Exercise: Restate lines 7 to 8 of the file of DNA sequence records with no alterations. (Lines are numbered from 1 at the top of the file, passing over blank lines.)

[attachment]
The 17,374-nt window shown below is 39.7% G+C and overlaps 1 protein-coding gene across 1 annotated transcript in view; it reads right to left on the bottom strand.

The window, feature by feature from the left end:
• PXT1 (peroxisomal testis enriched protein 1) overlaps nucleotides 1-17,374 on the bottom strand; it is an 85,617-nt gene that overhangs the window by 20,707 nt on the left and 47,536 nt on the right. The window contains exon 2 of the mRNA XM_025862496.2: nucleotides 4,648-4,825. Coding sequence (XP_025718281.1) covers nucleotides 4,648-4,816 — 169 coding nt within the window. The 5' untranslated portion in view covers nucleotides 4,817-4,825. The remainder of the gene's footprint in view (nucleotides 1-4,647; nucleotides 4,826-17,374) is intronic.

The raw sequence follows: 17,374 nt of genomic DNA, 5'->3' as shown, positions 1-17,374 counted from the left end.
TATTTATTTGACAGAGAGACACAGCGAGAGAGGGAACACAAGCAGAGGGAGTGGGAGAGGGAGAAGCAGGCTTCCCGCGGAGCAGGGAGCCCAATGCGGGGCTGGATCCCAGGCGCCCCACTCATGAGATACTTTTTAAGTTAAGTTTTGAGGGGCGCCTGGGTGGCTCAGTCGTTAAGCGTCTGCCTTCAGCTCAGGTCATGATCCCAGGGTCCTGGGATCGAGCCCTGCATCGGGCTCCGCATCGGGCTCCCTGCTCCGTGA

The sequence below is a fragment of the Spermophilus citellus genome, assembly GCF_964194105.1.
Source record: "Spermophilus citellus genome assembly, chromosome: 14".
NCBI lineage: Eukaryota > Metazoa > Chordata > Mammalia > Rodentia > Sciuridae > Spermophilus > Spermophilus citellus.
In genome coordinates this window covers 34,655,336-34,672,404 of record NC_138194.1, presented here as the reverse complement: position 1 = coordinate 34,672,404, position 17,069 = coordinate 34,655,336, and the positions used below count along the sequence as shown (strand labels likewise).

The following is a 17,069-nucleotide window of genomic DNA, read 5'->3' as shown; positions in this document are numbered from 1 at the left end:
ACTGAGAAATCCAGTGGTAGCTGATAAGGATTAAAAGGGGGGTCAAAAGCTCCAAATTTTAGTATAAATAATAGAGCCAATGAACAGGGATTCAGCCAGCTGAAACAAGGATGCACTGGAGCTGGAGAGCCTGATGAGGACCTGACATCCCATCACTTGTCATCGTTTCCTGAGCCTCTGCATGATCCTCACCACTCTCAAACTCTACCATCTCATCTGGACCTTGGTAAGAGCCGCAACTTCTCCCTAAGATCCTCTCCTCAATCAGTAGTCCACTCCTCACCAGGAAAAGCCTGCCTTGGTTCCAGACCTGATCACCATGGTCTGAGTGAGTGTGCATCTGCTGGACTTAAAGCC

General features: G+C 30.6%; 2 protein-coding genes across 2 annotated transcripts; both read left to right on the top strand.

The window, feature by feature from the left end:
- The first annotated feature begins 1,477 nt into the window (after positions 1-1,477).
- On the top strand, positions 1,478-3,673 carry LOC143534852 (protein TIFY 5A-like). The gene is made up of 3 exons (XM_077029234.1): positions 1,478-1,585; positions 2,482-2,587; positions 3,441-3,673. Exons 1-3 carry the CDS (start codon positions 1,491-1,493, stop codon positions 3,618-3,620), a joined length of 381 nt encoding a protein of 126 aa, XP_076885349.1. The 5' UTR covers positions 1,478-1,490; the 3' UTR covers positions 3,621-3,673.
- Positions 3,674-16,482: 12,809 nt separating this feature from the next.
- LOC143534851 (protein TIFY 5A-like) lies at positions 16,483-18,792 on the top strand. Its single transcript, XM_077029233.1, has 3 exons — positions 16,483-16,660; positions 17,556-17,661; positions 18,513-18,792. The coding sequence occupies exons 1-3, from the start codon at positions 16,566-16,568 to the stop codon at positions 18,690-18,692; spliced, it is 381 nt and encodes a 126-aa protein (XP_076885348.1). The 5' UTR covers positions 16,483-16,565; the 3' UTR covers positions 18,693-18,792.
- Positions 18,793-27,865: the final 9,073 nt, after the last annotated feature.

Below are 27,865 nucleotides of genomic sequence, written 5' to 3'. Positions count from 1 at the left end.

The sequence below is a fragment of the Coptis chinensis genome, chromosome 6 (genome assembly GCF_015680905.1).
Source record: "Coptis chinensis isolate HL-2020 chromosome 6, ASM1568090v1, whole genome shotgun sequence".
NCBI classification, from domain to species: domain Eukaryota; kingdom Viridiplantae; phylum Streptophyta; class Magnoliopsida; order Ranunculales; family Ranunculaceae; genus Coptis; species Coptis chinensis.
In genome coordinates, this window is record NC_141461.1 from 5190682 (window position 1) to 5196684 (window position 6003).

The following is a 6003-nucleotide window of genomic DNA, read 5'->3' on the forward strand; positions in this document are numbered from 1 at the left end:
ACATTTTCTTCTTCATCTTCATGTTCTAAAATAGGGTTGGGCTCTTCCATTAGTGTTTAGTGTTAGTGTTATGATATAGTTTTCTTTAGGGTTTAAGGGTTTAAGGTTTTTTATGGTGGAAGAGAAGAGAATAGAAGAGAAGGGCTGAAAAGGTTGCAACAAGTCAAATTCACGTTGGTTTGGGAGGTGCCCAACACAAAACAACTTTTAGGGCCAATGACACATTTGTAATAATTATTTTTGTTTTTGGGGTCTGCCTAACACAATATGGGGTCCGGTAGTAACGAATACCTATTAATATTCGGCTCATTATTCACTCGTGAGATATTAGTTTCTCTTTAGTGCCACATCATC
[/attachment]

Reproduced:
Source record: "Spermophilus citellus genome assembly, chromosome: 14".
NCBI lineage: Eukaryota > Metazoa > Chordata > Mammalia > Rodentia > Sciuridae > Spermophilus > Spermophilus citellus.